Oh I love that, the idea that Ashley is your character that told you know, the story is not done yet?

Traci Skuce:

Yeah, yeah. Well, and I knew I loved I knew I loved the story. Like I really it's one of my favorite stories in the book, and I really love it and I love her and I just, I knew I wanted to complete it, but I knew it was like a longer story and how long was it going to be and how long or you know, was it going to be ready in time and all that sort of thing, but um, yeah

Emma Dhesi:

Okay. I like it. Now, I'm going to change tack a little bit because, as well as being a writer, you're also a teacher as well. You have your own students who you work with. And, and a number of them are memoirists, and a question I certainly get asked from people who are writing their memoirs, how do you protect the identity of those people you're writing about, particularly if it's not a very happy subject. And so I wondered if you had any sort of thoughts on that, or advice that you give to your students who are sort of navigating that tricky route between wanting to be truthful and tell their story, but also wanting to upset family members or friends?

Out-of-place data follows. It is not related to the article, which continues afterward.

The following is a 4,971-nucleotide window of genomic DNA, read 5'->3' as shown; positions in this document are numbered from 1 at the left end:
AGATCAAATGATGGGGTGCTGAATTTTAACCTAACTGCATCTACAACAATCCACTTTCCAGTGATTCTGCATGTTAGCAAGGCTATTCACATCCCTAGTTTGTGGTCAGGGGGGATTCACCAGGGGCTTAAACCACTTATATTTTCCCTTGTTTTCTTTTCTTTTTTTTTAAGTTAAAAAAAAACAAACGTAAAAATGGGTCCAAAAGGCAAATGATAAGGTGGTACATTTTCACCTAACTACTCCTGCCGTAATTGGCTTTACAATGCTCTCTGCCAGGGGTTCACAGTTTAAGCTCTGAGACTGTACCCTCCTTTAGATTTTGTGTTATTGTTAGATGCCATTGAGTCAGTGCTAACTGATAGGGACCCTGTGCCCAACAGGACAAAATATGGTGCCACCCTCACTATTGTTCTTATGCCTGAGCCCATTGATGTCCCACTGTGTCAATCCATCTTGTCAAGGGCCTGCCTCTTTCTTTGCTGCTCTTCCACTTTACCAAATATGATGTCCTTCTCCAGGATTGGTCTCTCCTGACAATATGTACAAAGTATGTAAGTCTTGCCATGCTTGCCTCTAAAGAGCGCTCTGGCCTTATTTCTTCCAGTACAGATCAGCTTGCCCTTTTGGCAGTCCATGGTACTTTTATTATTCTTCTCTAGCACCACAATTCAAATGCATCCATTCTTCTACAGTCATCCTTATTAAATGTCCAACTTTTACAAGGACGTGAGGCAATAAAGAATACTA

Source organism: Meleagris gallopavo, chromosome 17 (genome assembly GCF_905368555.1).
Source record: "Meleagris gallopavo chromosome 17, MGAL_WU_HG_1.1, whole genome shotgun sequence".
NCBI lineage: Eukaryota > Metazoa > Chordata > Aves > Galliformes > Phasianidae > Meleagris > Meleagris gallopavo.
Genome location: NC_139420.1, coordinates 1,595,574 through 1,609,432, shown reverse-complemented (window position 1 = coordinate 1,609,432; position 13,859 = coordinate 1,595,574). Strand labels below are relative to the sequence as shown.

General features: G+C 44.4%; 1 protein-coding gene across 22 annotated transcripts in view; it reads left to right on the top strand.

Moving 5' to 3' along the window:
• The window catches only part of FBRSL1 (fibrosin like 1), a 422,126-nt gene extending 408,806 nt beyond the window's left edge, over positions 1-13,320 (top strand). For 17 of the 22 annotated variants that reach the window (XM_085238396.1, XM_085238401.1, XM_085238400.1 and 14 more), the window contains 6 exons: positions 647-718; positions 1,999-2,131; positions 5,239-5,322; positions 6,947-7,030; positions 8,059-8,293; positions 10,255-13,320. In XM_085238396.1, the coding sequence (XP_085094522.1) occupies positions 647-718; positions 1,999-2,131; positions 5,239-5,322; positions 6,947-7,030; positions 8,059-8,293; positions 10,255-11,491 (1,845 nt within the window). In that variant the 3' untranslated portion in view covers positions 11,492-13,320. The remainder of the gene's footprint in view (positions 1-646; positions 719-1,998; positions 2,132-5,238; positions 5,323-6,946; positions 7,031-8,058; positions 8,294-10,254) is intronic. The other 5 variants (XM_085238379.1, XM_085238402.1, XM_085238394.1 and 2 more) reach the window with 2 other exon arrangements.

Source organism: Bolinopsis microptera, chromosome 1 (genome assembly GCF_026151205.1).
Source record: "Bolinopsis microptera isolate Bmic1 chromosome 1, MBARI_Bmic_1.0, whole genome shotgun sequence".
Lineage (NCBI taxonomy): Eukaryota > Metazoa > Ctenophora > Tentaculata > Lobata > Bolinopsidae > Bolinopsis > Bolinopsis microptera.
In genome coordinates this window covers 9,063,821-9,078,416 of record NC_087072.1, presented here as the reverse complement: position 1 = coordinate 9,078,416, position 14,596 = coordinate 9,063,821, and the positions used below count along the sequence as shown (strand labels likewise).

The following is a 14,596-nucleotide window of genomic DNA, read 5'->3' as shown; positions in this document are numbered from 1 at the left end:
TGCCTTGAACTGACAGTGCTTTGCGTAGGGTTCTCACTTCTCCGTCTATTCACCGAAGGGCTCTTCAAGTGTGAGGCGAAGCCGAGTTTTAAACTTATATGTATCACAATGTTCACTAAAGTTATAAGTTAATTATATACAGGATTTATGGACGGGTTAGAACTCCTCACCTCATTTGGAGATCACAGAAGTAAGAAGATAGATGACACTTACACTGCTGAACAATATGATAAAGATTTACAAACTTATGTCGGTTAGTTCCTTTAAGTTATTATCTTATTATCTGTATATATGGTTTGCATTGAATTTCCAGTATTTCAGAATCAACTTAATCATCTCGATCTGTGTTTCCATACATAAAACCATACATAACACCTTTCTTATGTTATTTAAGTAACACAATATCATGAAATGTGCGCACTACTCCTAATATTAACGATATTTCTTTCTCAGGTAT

Traci Skuce: